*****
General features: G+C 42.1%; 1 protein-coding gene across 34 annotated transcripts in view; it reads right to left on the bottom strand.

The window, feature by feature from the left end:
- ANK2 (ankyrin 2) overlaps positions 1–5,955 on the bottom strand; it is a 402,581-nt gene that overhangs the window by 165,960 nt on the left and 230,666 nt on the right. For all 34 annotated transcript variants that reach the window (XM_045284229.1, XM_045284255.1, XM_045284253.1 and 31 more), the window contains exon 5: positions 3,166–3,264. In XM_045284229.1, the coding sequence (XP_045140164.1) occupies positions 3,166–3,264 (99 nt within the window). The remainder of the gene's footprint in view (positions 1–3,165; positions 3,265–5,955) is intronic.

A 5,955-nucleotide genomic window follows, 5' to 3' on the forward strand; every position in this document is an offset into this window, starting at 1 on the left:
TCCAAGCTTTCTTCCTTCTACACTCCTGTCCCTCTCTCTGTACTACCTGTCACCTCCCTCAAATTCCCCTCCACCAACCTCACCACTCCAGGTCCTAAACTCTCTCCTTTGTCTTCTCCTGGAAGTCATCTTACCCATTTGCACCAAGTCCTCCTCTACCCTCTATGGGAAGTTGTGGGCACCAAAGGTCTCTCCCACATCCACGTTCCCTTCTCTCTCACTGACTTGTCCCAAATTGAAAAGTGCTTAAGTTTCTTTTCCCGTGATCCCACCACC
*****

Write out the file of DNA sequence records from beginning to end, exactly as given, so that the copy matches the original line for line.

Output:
General features: G+C 42.1%; 1 protein-coding gene across 34 annotated transcripts in view; it reads right to left on the bottom strand.

The window, feature by feature from the left end:
- ANK2 (ankyrin 2) overlaps positions 1–5,955 on the bottom strand; it is a 402,581-nt gene that overhangs the window by 165,960 nt on the left and 230,666 nt on the right. For all 34 annotated transcript variants that reach the window (XM_045284229.1, XM_045284255.1, XM_045284253.1 and 31 more), the window contains exon 5: positions 3,166–3,264. In XM_045284229.1, the coding sequence (XP_045140164.1) occupies positions 3,166–3,264 (99 nt within the window). The remainder of the gene's footprint in view (positions 1–3,165; positions 3,265–5,955) is intronic.

A 5,955-nucleotide genomic window follows, 5' to 3' on the forward strand; every position in this document is an offset into this window, starting at 1 on the left:
TCCAAGCTTTCTTCCTTCTACACTCCTGTCCCTCTCTCTGTACTACCTGTCACCTCCCTCAAATTCCCCTCCACCAACCTCACCACTCCAGGTCCTAAACTCTCTCCTTTGTCTTCTCCTGGAAGTCATCTTACCCATTTGCACCAAGTCCTCCTCTACCCTCTATGGGAAGTTGTGGGCACCAAAGGTCTCTCCCACATCCACGTTCCCTTCTCTCTCACTGACTTGTCCCAAATTGAAAAGTGCTTAAGTTTCTTTTCCCGTGATCCCACCACC